Science Outputs

Progress in SIW Distributed Amplifiers

2nd Australian Microwave Symposium 2016, Adelaide, Australia


Substrate-integrated waveguide (SIW) leverages on the advantages of waveguide technology and planar circuit (PCB, LTCC or thin-film MIC) manufacture.  The ultimate aim of this work is to develop a wide-band power amplifier that integrates the power transistors with SIW to leverage on the superior power handling capability of SIW compared to microstrip.  Since rows of vias are used to realize the SIW side-walls, DC biasing of active devices directly connected to SIW is impossible.  This typically means active circuits are realized in microstrip that is coupled into SIW components. To overcome this limitation, the author developed the half-mode corrugated SIW which has similar characteristics to half-mode SIW and yet permits direct connection of transistors and application of DC bias.  

The first SIW distributed amplifier described comprised a pair of half-mode corrugated SIWs that were periodically coupled by transistors as shown in Fig. 1. Despite demonstrating wide-band performance, the first SIW distributed amplifier suffered from a significant amount of passband gain ripple. The ripple has been attributed to spurious modes in half-mode corrugated SIW, and non-ideal performance of waveguide feeds. The former is resolved by a modified waveguide structure, and the later has been partially resolved by the development of an integrated DC decoupling for half-mode SIW. The remaining challenges include: (i) fundamental distributed waveguide amplifier theory, and (ii) improvement of the SIW feeds.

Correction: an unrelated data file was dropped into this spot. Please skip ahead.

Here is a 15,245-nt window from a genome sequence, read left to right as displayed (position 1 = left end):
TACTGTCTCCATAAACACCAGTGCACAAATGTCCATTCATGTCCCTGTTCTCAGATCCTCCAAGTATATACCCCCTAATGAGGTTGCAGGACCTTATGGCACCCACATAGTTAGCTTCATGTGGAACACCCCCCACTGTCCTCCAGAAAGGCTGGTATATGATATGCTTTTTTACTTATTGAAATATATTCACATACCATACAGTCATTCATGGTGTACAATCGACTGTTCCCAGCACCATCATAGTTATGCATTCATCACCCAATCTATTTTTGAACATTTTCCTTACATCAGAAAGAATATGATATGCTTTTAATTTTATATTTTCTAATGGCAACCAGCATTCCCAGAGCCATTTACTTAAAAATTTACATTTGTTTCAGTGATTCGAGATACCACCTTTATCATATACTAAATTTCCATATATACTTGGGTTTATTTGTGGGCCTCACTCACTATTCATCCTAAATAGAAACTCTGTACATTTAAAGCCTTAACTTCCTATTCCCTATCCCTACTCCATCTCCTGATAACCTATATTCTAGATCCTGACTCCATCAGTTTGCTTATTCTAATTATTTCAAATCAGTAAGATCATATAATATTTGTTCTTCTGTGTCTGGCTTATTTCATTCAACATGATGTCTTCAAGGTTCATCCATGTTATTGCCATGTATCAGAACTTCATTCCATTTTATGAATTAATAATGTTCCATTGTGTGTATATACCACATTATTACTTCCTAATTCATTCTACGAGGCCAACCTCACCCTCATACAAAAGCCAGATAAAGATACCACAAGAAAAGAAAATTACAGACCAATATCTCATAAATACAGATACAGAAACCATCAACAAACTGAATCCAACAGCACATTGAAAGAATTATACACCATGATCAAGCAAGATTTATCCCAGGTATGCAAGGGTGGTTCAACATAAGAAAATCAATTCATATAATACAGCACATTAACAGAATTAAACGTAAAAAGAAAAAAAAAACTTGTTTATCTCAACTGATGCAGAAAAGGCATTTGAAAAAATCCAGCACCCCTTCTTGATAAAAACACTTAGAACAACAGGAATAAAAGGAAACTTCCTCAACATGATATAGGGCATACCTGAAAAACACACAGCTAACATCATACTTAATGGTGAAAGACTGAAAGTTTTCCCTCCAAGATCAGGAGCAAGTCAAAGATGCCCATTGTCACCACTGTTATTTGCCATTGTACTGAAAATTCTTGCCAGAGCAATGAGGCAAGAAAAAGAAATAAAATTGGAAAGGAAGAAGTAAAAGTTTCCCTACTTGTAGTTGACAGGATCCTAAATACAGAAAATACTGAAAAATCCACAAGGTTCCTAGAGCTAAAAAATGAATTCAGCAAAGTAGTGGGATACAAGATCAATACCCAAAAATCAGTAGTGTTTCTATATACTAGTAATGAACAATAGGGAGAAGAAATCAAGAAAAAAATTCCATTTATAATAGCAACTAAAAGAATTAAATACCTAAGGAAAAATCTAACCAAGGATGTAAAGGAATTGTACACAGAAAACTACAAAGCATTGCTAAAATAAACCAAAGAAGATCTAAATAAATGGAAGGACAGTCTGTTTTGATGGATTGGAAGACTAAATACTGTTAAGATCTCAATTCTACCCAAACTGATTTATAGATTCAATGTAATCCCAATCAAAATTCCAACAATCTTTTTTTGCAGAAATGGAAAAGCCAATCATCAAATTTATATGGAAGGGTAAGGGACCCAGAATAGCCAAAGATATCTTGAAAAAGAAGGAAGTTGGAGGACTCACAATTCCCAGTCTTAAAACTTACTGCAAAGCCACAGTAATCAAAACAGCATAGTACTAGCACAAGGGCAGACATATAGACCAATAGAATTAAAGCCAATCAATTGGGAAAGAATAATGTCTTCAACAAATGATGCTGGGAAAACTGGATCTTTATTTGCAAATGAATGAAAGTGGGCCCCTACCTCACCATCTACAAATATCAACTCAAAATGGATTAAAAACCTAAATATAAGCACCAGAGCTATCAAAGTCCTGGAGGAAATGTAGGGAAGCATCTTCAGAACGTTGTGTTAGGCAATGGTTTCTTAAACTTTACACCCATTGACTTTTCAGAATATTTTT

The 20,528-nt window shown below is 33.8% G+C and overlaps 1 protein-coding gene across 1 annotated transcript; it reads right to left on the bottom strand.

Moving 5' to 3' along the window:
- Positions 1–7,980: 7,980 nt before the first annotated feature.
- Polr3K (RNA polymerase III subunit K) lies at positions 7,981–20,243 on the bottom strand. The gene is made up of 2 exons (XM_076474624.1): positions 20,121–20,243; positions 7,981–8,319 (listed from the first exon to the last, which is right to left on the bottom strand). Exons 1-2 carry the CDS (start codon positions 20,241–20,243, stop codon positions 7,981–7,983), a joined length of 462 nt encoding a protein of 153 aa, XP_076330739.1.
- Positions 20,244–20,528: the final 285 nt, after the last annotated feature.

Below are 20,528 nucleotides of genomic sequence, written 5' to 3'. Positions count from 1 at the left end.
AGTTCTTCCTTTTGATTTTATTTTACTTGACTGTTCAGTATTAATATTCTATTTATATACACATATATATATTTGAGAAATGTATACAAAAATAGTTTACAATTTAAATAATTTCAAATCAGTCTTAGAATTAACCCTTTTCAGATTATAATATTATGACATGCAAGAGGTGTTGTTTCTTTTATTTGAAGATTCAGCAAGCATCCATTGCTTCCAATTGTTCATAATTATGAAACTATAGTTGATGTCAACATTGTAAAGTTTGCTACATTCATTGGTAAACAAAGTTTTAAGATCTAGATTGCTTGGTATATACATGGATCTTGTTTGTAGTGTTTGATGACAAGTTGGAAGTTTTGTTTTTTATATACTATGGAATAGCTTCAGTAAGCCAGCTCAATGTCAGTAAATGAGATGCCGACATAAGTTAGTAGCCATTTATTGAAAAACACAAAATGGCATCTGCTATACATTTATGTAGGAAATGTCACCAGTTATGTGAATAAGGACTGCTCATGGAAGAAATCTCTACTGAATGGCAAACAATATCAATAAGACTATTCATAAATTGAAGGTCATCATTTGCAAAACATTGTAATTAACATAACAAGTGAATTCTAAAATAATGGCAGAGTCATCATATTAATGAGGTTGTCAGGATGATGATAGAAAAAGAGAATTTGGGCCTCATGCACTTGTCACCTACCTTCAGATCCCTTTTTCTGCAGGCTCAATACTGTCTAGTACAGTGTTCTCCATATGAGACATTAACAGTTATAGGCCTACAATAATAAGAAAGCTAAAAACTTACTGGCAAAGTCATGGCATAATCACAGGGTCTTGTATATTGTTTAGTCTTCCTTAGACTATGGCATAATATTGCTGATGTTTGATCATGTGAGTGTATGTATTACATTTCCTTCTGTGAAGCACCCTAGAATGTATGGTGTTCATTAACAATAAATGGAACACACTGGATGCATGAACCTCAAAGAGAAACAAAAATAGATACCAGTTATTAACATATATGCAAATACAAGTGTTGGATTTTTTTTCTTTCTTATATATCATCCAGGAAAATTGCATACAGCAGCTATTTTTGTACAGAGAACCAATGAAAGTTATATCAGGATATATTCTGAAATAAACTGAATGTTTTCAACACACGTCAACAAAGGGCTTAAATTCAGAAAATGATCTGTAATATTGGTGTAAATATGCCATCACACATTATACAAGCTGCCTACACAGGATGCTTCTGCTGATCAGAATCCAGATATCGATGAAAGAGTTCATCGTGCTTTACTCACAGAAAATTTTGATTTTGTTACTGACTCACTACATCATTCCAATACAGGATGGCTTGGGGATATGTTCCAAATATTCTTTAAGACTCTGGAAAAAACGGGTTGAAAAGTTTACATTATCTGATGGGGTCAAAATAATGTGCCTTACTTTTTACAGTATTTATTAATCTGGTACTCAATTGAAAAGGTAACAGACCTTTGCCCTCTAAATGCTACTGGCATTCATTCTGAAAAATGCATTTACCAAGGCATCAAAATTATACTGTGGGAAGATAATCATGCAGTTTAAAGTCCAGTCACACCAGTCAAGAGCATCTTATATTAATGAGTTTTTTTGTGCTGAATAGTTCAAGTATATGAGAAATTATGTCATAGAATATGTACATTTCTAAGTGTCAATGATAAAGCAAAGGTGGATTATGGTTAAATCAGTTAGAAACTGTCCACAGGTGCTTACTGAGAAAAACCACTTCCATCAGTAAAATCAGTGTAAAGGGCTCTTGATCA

Fundamental distributed waveguide amplifier theory combines both circuit and electromagnetics to quantify coupling between the transistor and the fields within the waveguides. Paradoxically, FET parasitic capacitances equalize the inherent gain roll-off. Theory of periodically loaded half-mode SIW will be used to quantify gain equalization. 

SIW feeds couple SIW to transmission lines such as coaxial cable or microstrip.  Primarily, such feeds are used to connect SIW components to test equipment which uses coaxial leads. Whilst such feeds have been described in the literature, theoretical models based upon field theory are non-existent. Optimization of feeds typically requires time-consuming parametric analysis using field solvers. This approach lends little insight into fundamental operating principles and how they might be better designed. It will be the purpose of this work to model conventional SIW feeds so that optimization can proceed in an organized manner.  The models will be used to develop new feeding strategies to best match fields in the SIW to fields within the feed, thereby optimizing coupling. 

The presentation will describe the recent developments and their impact on distributed amplifier performance as well as describe recent investigations addressing gain equalization and SIW feed improvement.